Through his writings he attacked and exposed many social evils of his time. In one of his earliest novels published in 1907 in Hindi, Prema, he describes the plight of child widows ostracized by Hindu society. The hero of the novel marries the child-widow, Prema. Premchand himself flouted tradition when at about this time, he chose to marry a child widow, Shivrani Devi, refusing the dowry he could easily have asked for and obtained.
Premchan’s other early novels also reflect a desire for social reform. Nirmala deals with the evils of the dowry system. In Premashram, Premchand took up the Plight of the struggling peasant, a subject he returned to again and again, notably in Godan his last and perhaps the finest of his novels.
In the world of Pramchand’s stories, love for humanity is the greatest religion. Communal harmony was very much a part of the India of Pramchand’s dreams. Those who aroused her ire and contempt were the fanatics, the exploiters, who could belong to any community.
Pandit Motey Ram Shastri is one such character. He is i exploiter of the credulity ofconurflofl folk.Premchand wrote wveral stories featuring this rotund, ridiculous and greedy one of which, ‘The Feast’ (Nimantrafl) is included hi tiw present volume.
Another of Premchand’s major concerns in his novels and 1mrt stories seems to be the many problems that beset women
All 11 through their lives, the evils of the dowry systems the terror iid heartbreak of not being able to bear sons; the shame and hc Isolation of widoWhood.The women in premchand’s stories are ,portrayed with a respect and understanding that is rare in a male writer. Aged and helpless Kaki (in the story ‘Boodhi Kaki’) and Amena, the poverty_stricken grandmother in the story ‘ Idgah’ are two memorable women characters among many others.
The most authentic and penetrating of premchand’s pori entre around, village life. This was a life he knew intimately. since he had grown up in a village.Then as a teacher,And later an inspector of schools, he travelled extensively the villages of eastern Uttar Pradesh.
Premchand was always a man of the people, a man of the soil. He spoke for his country’s poor, not just for the poor of his native state. With his powerful pen, he painted picture after picture of rural India, its largely static society, its caste clashes as well as its communal harmony, its poverty and its exploitation, as well as the richness of character of so many of its people.
Premchand may have spent much of his life in the villages and small towns of Uttar Pradesh, but he was well aware of the literary and political winds sweeping over not only India, but other countries as well.
As a well-informed editor and author, he was acquainted with the works of many literary giants of his day- notably, British novelists like Charles Dickens, John Galsworthy and Maxim Gorky; and French writers such as Honore de Balzac and Guy de Maupassant. He had also translated some of their work into Hindi and Urdu. All these writers reflected the mood of Realism that pervaded the prose of the nineteenth century. By and large, their work concentrated on portraying ordinary people, oppressed by social circumstances and struggling to shape their destinies.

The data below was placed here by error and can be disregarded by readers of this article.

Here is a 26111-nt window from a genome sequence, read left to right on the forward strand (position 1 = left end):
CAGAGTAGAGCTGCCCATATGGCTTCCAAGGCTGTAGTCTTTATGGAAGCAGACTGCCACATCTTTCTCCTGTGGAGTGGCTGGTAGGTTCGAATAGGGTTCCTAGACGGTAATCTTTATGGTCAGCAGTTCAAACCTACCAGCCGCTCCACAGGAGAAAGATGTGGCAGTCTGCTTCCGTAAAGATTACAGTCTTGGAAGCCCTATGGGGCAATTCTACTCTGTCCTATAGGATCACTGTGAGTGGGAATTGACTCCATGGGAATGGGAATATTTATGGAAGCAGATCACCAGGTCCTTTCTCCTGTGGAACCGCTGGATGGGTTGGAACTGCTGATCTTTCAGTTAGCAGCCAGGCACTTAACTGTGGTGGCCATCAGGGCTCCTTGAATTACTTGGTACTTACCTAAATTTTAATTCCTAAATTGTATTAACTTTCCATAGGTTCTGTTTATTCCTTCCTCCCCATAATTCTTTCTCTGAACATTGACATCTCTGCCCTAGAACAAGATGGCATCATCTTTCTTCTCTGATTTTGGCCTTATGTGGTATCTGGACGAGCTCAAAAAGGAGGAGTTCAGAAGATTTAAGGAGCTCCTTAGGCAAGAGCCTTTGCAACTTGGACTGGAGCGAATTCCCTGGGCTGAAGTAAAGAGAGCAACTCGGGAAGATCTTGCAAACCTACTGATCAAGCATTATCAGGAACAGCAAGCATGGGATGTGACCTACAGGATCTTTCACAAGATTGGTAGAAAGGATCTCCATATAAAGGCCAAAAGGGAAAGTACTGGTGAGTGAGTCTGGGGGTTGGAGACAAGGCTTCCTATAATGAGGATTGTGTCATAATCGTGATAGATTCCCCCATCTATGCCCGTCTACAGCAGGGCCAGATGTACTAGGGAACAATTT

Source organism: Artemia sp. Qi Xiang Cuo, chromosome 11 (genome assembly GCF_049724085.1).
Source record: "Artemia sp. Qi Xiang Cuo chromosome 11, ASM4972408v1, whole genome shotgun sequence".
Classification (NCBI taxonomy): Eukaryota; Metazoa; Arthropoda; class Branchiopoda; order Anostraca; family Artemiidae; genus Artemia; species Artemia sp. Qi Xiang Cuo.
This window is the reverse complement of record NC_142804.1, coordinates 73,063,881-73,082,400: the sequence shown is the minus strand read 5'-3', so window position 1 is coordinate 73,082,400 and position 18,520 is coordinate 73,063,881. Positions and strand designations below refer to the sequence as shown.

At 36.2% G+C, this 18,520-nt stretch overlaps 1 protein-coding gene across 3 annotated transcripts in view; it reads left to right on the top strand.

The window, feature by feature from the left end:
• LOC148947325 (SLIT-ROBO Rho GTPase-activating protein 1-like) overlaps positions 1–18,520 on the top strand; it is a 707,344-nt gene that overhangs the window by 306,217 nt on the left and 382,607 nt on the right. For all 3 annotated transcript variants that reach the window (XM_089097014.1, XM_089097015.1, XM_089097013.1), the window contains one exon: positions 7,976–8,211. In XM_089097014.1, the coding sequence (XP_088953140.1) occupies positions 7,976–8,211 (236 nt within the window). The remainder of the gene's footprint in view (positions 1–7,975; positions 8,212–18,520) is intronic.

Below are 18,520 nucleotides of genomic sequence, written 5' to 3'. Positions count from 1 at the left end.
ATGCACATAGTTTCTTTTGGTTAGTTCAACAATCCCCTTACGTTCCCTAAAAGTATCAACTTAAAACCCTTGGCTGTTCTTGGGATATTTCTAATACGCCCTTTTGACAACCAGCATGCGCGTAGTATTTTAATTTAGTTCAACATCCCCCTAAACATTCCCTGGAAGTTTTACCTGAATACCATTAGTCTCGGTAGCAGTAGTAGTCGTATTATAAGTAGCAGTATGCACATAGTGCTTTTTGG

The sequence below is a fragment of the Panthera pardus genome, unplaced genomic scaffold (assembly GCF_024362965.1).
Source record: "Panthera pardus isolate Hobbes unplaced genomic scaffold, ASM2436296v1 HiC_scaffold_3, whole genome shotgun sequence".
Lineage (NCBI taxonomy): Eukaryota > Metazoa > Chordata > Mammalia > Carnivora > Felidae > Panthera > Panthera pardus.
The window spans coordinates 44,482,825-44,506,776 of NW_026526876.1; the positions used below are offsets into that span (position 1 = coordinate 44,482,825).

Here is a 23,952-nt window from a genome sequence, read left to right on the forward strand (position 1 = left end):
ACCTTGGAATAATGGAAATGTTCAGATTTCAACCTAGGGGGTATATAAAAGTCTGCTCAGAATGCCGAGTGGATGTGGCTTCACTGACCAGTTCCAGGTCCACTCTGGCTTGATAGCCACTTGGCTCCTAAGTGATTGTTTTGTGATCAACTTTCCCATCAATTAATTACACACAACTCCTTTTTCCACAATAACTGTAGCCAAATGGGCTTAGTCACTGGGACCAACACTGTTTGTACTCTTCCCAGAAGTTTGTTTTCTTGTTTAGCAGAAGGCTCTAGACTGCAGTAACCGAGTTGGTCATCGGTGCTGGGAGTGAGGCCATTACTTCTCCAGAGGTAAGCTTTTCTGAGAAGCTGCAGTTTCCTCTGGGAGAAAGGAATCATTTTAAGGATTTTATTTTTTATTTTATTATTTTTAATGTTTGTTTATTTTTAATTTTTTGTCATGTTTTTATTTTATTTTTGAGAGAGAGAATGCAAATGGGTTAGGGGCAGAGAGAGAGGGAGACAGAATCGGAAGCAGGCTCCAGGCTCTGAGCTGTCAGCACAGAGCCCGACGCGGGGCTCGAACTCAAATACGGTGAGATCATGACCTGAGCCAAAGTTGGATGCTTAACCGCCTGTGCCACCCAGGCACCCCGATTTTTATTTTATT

Influenced no doubt by these writers and his own commitment to the cause of the poor, Pramchand almost single-handedly, raised the Hindi novel and short story from the unreal world of fantasy and romance to a high level of realistic narrative
His feelings for the poor attracted him to the Communist Revolution in Russia in 1918. This is clearly reflected in Premchand’s novel Premashram , written in 1922, in which one of the struggling peasants states that “ cultivators are now the ruling class in Russia”.
Like the great India writers of the nineteenth and early twentieth century’s ,such as Rabindranath Tagore and Bankim Chandra Chatterjee in Bengal and Subramaniam Bharti in Tamil Nadu , Premchand’s work was fired by a sense of intense nationalism, but he did not live long enough to see his country gain freedom.
While much of Premchand’s work was influenced by his political convictions, the values that shine through the finest of his writing are the old, old values of love, compassion and tolerance. it is in the moving blend of tragedy and hope , of realism and idealism that Premchand’s greatness lies.
“The greater the calamity,” the tougher the fibre. It is tragedy that makes a man.”
H OW true this was of his own life! The simply dressed man, with the serene countenance and the infectious laugh, had t harder and sadder life than many of his readers will ever know. His life and his work serve as inspiration for us all.
This selection is in two volumes, consisting of 14 stories in gil, taken from the Mansarovar collection of stories.
‘A Tale ofTwo Bullocks’ (which was later made into a film) aud ‘I )etermination’ reflect Premchands empathy for the mute brait of burden.
Also burdened, but this time with the sorrows and trials of old age is ‘Kaki’. Premchand’s portrayal of the helpless old Woman grips the heart of every reader.
In ‘The Feast’, we meet one of Premchand’s rare comic characters, the corpulent and corrupt Pandit Motey Ram Shastri; while in the ‘Price of Freedom’, Premchand focuses on the plight of the poor farmer, struggling to live a life of dignity amidst abject poverty
In ‘Guffi-Danda’, Premchand contrasts the carefree spirit of childhood with the self-consciousness and awareness of material status that creep into a man later in life. There is a strong autobiographical element running through the story
‘Idgah’ is one of Premchand’s best-known stories. This beautiful tale of a stout-hearted and resourceful little boy is both endearing and enduring.
It has not been possible to translate these stories word for word from Hindi to English. Many words and expressions in Hindi defy direct translation into another language.
Even so, every attempt has been made to ensure that there is no diminishing of impact and that the essence of each story is fully conveyed to the reader.
Children’s Books (1666)